Live cattle exports killing regional meatworker jobs

DINMORE meatworkers are facing a grim future as their employer struggles to deal with the effect of live exports.

The Australian Meat Industries Employees Union confirmed yesterday that 2000 Ipswich meatworkers had been stood down for a week due to a lack of cattle available for processing.

Several Dinmore workers have contacted the QT over the last few weeks, advising of regular "stand-downs", where employees are advised in advance that they will not be required to work a particular shift.

Workers are not paid for stand-downs and the QT has heard from some employees that have been left with no option but to take up second jobs.

One employee, who contacted the QT anonymously, said he'd only worked three days last week.

"We only get paid for the days we work, and with the stand downs we're only getting a day's notice," he said.

"Then they put a sign up this week that said 'No cattle next Friday'.

"They just can't get the cattle in. You've got labourers here that are surviving on as little as $460 a week if they are only working two days, but they've still got to pay their bills somehow."

The union has hit out at the lack of government action on live cattle exports and global trade deals that are crippling plants like Dinmore meatworks - the largest of its kind in the souther hemisphere.

Reports of increasing live export demand from Chinese abattoirs is likely to further limit the number of cattle available to be killed and processed locally, which is already at record lows.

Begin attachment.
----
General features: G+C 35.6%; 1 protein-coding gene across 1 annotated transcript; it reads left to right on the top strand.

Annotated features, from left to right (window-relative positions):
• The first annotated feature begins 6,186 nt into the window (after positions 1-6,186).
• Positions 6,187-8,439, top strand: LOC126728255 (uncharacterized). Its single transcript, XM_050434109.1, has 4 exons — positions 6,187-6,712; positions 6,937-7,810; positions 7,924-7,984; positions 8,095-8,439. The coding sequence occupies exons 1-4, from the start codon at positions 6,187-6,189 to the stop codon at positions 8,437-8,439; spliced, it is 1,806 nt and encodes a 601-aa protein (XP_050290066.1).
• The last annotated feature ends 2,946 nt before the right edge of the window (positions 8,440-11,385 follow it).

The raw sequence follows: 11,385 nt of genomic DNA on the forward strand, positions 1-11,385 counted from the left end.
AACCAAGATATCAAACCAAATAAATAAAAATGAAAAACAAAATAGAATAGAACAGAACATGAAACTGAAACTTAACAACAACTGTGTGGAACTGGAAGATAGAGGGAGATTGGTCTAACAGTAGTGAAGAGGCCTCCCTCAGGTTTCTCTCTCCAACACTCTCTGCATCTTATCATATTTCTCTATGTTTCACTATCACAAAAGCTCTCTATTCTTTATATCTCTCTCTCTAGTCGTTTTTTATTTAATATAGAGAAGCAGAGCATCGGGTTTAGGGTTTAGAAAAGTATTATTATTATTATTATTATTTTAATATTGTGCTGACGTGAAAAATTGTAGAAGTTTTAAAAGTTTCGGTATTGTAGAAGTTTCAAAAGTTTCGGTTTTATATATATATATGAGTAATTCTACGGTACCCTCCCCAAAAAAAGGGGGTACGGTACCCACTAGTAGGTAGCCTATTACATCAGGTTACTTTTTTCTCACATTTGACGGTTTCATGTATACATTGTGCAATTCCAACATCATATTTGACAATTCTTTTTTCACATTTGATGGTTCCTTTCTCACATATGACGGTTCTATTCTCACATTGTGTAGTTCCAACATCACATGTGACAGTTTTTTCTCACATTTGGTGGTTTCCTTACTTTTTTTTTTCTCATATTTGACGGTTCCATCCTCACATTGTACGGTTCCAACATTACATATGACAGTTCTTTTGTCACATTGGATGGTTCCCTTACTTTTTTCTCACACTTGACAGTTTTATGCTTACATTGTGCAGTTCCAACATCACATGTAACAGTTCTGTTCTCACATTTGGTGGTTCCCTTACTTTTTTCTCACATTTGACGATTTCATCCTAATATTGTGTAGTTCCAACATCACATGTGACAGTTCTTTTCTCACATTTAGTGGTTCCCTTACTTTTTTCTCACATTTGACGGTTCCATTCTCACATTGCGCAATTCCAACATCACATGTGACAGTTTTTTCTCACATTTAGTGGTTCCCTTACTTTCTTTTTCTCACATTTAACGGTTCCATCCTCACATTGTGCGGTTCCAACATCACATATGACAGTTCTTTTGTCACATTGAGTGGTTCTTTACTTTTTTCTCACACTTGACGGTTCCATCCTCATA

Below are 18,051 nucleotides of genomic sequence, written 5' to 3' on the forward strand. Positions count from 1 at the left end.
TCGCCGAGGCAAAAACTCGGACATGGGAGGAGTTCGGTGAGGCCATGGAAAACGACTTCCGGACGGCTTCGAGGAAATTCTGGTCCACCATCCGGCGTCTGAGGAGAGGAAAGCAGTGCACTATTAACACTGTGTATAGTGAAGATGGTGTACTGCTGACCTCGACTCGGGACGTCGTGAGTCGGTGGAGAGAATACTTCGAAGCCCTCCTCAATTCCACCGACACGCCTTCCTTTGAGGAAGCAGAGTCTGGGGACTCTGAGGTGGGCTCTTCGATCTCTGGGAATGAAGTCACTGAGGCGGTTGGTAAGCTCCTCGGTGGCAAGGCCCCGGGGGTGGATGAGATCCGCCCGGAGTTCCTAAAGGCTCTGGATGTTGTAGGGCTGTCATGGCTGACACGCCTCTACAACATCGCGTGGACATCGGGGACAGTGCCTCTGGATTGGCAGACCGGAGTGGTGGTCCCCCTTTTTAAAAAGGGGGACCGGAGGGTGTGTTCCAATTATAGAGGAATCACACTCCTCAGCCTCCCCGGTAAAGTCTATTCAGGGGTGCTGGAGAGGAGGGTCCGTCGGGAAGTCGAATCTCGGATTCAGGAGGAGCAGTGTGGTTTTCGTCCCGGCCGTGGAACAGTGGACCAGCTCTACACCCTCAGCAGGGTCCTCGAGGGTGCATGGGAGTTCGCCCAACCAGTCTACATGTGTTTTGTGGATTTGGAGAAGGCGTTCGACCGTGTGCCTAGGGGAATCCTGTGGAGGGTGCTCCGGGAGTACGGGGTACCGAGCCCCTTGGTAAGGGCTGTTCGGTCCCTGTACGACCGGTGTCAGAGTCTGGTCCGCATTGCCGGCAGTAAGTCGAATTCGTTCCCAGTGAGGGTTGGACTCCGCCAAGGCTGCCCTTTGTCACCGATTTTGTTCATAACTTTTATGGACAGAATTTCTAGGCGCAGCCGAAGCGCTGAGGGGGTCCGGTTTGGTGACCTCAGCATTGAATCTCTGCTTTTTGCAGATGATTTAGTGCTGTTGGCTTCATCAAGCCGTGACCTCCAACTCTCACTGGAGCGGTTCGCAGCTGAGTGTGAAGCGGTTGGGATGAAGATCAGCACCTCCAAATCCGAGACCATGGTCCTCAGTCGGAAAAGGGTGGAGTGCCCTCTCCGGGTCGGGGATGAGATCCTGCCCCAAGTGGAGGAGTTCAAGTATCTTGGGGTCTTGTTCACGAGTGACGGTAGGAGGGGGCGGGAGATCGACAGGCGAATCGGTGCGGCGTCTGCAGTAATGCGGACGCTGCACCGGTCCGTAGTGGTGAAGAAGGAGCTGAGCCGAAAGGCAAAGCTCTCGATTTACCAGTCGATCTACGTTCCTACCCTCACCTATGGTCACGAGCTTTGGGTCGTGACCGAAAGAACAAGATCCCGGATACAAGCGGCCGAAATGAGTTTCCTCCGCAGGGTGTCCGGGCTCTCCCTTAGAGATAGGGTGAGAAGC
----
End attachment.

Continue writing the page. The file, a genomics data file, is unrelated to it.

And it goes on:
The meatworkers union said some Dinmore workers had lost up to 28 days of pay so far this year.

AMIEU secretary Matt Journeaux said the union had warned about prioritising live export over local production and its negative impact on regional employment across the state.

"Now we see pressure from Chinese companies to supply their market but at the expense of cattle supply and jobs in regional Queensland," he said.

"Ipswich is the latest regional centre to be sidelined to satisfy the live export market.

"Townsville, and other regional cities, have already been hit hard by a range of factors including falling commodity prices and cuts to government services.

"This is an area where the federal government can cap the number of cattle for live export and make a difference to regional employment."

Unions are seeking further discussions with state and federal government representatives to ensure local employment was prioritised in a time of high regional unemployment.

"The biggest concern is that trade agreements and the current policies of the Turnbull Government actually promote live export at the expense of local production," he said.

There are concerns that large scale grazing companies are entering joint venture operations with live exporters, further reducing the number of Australian cattle for local kill.

In 2015, around 1.36 million live export cattle went overseas.


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